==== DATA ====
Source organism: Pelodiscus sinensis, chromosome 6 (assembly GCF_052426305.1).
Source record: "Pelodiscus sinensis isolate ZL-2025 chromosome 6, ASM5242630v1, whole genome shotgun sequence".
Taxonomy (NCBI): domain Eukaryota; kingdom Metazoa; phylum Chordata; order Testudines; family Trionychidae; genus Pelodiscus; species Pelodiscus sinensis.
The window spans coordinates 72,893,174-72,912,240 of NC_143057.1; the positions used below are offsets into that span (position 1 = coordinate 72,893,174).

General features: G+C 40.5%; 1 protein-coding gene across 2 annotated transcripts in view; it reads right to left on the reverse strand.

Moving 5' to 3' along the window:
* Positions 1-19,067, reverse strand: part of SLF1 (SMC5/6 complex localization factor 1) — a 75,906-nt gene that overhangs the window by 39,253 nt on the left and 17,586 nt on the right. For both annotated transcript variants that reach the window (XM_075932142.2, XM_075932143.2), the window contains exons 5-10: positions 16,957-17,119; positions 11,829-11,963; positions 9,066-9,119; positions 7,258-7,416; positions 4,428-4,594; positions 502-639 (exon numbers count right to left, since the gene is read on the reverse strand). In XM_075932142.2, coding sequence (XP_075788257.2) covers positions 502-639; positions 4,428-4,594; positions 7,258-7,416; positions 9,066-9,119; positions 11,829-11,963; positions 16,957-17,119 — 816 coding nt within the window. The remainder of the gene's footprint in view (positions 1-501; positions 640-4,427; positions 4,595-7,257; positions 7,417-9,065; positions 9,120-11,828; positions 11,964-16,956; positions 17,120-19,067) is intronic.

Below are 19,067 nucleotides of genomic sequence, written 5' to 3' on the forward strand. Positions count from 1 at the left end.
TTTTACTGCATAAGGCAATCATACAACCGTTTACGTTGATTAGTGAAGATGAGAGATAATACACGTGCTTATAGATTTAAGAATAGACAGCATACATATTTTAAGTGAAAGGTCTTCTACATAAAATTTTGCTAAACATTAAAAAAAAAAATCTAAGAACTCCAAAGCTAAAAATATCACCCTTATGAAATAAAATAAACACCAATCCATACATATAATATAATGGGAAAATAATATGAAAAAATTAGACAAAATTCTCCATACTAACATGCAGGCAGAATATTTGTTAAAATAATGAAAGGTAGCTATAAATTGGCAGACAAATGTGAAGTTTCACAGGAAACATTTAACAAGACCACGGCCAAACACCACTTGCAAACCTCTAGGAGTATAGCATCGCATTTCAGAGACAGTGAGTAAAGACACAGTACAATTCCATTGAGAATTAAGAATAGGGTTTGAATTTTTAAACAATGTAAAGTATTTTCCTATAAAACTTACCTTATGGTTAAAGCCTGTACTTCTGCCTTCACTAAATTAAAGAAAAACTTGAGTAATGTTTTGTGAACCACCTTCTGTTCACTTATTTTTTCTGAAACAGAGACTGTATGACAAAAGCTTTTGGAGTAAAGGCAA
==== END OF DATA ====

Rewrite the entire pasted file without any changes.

Source organism: Pelodiscus sinensis, chromosome 6 (assembly GCF_052426305.1).
Source record: "Pelodiscus sinensis isolate ZL-2025 chromosome 6, ASM5242630v1, whole genome shotgun sequence".
Taxonomy (NCBI): domain Eukaryota; kingdom Metazoa; phylum Chordata; order Testudines; family Trionychidae; genus Pelodiscus; species Pelodiscus sinensis.
The window spans coordinates 72,893,174-72,912,240 of NC_143057.1; the positions used below are offsets into that span (position 1 = coordinate 72,893,174).

General features: G+C 40.5%; 1 protein-coding gene across 2 annotated transcripts in view; it reads right to left on the reverse strand.

Moving 5' to 3' along the window:
* Positions 1-19,067, reverse strand: part of SLF1 (SMC5/6 complex localization factor 1) — a 75,906-nt gene that overhangs the window by 39,253 nt on the left and 17,586 nt on the right. For both annotated transcript variants that reach the window (XM_075932142.2, XM_075932143.2), the window contains exons 5-10: positions 16,957-17,119; positions 11,829-11,963; positions 9,066-9,119; positions 7,258-7,416; positions 4,428-4,594; positions 502-639 (exon numbers count right to left, since the gene is read on the reverse strand). In XM_075932142.2, coding sequence (XP_075788257.2) covers positions 502-639; positions 4,428-4,594; positions 7,258-7,416; positions 9,066-9,119; positions 11,829-11,963; positions 16,957-17,119 — 816 coding nt within the window. The remainder of the gene's footprint in view (positions 1-501; positions 640-4,427; positions 4,595-7,257; positions 7,417-9,065; positions 9,120-11,828; positions 11,964-16,956; positions 17,120-19,067) is intronic.

Below are 19,067 nucleotides of genomic sequence, written 5' to 3' on the forward strand. Positions count from 1 at the left end.
TTTTACTGCATAAGGCAATCATACAACCGTTTACGTTGATTAGTGAAGATGAGAGATAATACACGTGCTTATAGATTTAAGAATAGACAGCATACATATTTTAAGTGAAAGGTCTTCTACATAAAATTTTGCTAAACATTAAAAAAAAAAATCTAAGAACTCCAAAGCTAAAAATATCACCCTTATGAAATAAAATAAACACCAATCCATACATATAATATAATGGGAAAATAATATGAAAAAATTAGACAAAATTCTCCATACTAACATGCAGGCAGAATATTTGTTAAAATAATGAAAGGTAGCTATAAATTGGCAGACAAATGTGAAGTTTCACAGGAAACATTTAACAAGACCACGGCCAAACACCACTTGCAAACCTCTAGGAGTATAGCATCGCATTTCAGAGACAGTGAGTAAAGACACAGTACAATTCCATTGAGAATTAAGAATAGGGTTTGAATTTTTAAACAATGTAAAGTATTTTCCTATAAAACTTACCTTATGGTTAAAGCCTGTACTTCTGCCTTCACTAAATTAAAGAAAAACTTGAGTAATGTTTTGTGAACCACCTTCTGTTCACTTATTTTTTCTGAAACAGAGACTGTATGACAAAAGCTTTTGGAGTAAAGGCAA